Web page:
On Sunday, 97 tech companies filed an amicus brief opposing President Trump’s executive order that restricted immigration to the U.S. from seven Muslim-majority countries.
Apple, Facebook, Microsoft and Twitter are among the nearly 100 companies that filed the brief to the 9th Circuit Court of Appeals in San Francisco. The brief criticizes the President’s order for being discriminatory toward Muslim immigrants and refugees and for the negative effect it would have on their businesses going forward.
“The order effects a sudden shift in the rules governing entry into the United States, and is inflicting substantial harm on US companies,” the brief reads. “It hinders the ability of American companies to attract great talent; increases costs imposed on business; makes it more difficult for American firms to compete in the international marketplace; and gives global enterprises a new, significant incentive to build operations – and hire new employees – outside the United States.”
Other prominent companies named in the brief are Airbnb, Dropbox, Lyft, Medium, Nexflix, Pinterest, Reddit and Uber. The inclusion of Uber is notable as company CEO Travis Kalanick was set to join Trump’s economic advisory group until public pressure forced him to resign.
Many of the tech companies named in the brief previously expressed their opposition to the executive order that banned Muslims from Iraq, Iran, Libya, Somalia, Sudan, Syria and Yemen. Shortly after the Muslim ban was announced, Twitter released a statement that expressed solidarity for “immigrants of all religions,” while Facebook CEO Mark Zuckerberg wrote on his profile wall to register his concern about the immigration order.
Other tech leaders took more direct action. Google co-founder Sergey Brin recently joined protesters against the ban and told the press that he did so “because I am a refugee.” The co-founders of the ride-sharing service Lyft, John Zimmer and Logan Green, criticized Trump’s ban and donated $1 million to the ACLU in an effort to combat it.
On Friday, Judge James Robert, a federal court judge in Washington state, granted a temporary block on the President’s executive order. As a result, restrictions on travel from the seven affected countries have loosened. Judge Robert’s decision was said to be a deciding factor in causing the tech companies to file its brief earlier than it originally intended.
President Trump railed about the federal judge’s decision over the weekend on Twitter, calling it “ridiculous” and promising that it will be overturned. The President will now await the decision rendered by the 9th Circuit in San Francisco – should it uphold the decision made in Washington state, the administration will likely appeal to the Supreme Court, thereby forcing a constitutional crisis.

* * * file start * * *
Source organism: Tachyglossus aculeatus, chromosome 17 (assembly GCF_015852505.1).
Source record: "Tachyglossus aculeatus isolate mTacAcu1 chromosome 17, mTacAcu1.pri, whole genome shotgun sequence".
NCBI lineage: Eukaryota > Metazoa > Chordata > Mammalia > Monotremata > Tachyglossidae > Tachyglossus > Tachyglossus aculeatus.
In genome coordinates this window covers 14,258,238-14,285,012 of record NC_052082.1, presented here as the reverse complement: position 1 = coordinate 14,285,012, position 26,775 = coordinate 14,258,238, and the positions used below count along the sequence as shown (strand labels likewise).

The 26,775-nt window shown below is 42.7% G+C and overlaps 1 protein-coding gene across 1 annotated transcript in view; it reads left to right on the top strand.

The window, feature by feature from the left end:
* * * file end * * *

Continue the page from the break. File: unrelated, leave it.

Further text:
Update: Feb 7th, 2017
Yesterday we reported that 97 tech companies–including such prominent names as Microsoft, Google, Facebook and Twitter–were uniting in an amicus brief against President Trump’s Muslim immigration ban. We can now add Elon Musk’s Tesla and SpaceX to the list of companies opposing the President’s executive order.
Since news of the brief was announced on Sunday, 29 other companies have joined the brief. With the addition of SpaceX and Tesla,, along with other prominent names like Adobe, HP, Bungie and Slack, the number of companies currently opposing Trump’s executive order now stands at 127.
As founder and CEO of both Tesla and SpaceX, Musk is now in the position of challenging Trump. Previously, Musk showed a willingness to work with the new administration, to the point where he accepted a position on the President’s advisory forum. It’s unclear at this time whether the decision to join his tech giant peers will change how Trump views the South African-born inventor and entrepreneur.
The 9th Circuit Court of Appeals in San Francisco is scheduled to hear oral arguments in the case this afternoon. The Justice Department has argued that the Trump administration instituted the travel ban in the interest of national security. No matter who wins the case, it’s all but guaranteed that the ruling will be appealed and sent to the Supreme Court for a final decision.